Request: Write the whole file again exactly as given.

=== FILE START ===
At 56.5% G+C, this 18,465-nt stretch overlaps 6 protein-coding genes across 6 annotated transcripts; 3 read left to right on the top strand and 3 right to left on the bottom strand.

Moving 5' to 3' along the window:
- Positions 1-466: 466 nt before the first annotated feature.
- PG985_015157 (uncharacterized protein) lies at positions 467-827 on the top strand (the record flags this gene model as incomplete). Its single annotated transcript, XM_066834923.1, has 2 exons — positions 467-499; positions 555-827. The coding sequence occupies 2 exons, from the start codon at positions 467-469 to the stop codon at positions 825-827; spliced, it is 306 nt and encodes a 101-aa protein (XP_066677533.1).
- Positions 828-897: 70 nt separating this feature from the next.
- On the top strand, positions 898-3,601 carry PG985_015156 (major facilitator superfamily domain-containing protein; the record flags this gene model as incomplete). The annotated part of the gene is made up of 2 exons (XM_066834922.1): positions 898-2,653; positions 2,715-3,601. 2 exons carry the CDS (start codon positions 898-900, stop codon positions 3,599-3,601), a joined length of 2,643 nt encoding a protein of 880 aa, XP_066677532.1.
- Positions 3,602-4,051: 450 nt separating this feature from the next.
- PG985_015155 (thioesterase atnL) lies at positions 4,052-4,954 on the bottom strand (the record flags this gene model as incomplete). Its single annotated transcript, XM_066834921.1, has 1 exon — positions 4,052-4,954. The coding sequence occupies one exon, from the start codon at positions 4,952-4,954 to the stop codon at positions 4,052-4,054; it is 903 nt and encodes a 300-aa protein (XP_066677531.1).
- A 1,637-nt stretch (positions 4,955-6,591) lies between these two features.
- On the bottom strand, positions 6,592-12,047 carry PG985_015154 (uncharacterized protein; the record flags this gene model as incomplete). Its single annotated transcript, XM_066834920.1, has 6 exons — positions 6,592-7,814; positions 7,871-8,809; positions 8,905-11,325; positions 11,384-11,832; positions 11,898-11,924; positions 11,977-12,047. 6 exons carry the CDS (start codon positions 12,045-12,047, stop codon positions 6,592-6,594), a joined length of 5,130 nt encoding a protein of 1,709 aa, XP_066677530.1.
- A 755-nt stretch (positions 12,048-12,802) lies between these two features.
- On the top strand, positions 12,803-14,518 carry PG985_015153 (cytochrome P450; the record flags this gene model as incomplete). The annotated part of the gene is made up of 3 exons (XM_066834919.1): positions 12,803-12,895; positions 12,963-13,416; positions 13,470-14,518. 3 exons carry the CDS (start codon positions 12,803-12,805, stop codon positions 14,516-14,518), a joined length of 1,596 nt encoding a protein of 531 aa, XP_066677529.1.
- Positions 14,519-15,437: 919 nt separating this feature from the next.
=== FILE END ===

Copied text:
At 56.5% G+C, this 18,465-nt stretch overlaps 6 protein-coding genes across 6 annotated transcripts; 3 read left to right on the top strand and 3 right to left on the bottom strand.

Moving 5' to 3' along the window:
- Positions 1-466: 466 nt before the first annotated feature.
- PG985_015157 (uncharacterized protein) lies at positions 467-827 on the top strand (the record flags this gene model as incomplete). Its single annotated transcript, XM_066834923.1, has 2 exons — positions 467-499; positions 555-827. The coding sequence occupies 2 exons, from the start codon at positions 467-469 to the stop codon at positions 825-827; spliced, it is 306 nt and encodes a 101-aa protein (XP_066677533.1).
- Positions 828-897: 70 nt separating this feature from the next.
- On the top strand, positions 898-3,601 carry PG985_015156 (major facilitator superfamily domain-containing protein; the record flags this gene model as incomplete). The annotated part of the gene is made up of 2 exons (XM_066834922.1): positions 898-2,653; positions 2,715-3,601. 2 exons carry the CDS (start codon positions 898-900, stop codon positions 3,599-3,601), a joined length of 2,643 nt encoding a protein of 880 aa, XP_066677532.1.
- Positions 3,602-4,051: 450 nt separating this feature from the next.
- PG985_015155 (thioesterase atnL) lies at positions 4,052-4,954 on the bottom strand (the record flags this gene model as incomplete). Its single annotated transcript, XM_066834921.1, has 1 exon — positions 4,052-4,954. The coding sequence occupies one exon, from the start codon at positions 4,952-4,954 to the stop codon at positions 4,052-4,054; it is 903 nt and encodes a 300-aa protein (XP_066677531.1).
- A 1,637-nt stretch (positions 4,955-6,591) lies between these two features.
- On the bottom strand, positions 6,592-12,047 carry PG985_015154 (uncharacterized protein; the record flags this gene model as incomplete). Its single annotated transcript, XM_066834920.1, has 6 exons — positions 6,592-7,814; positions 7,871-8,809; positions 8,905-11,325; positions 11,384-11,832; positions 11,898-11,924; positions 11,977-12,047. 6 exons carry the CDS (start codon positions 12,045-12,047, stop codon positions 6,592-6,594), a joined length of 5,130 nt encoding a protein of 1,709 aa, XP_066677530.1.
- A 755-nt stretch (positions 12,048-12,802) lies between these two features.
- On the top strand, positions 12,803-14,518 carry PG985_015153 (cytochrome P450; the record flags this gene model as incomplete). The annotated part of the gene is made up of 3 exons (XM_066834919.1): positions 12,803-12,895; positions 12,963-13,416; positions 13,470-14,518. 3 exons carry the CDS (start codon positions 12,803-12,805, stop codon positions 14,516-14,518), a joined length of 1,596 nt encoding a protein of 531 aa, XP_066677529.1.
- Positions 14,519-15,437: 919 nt separating this feature from the next.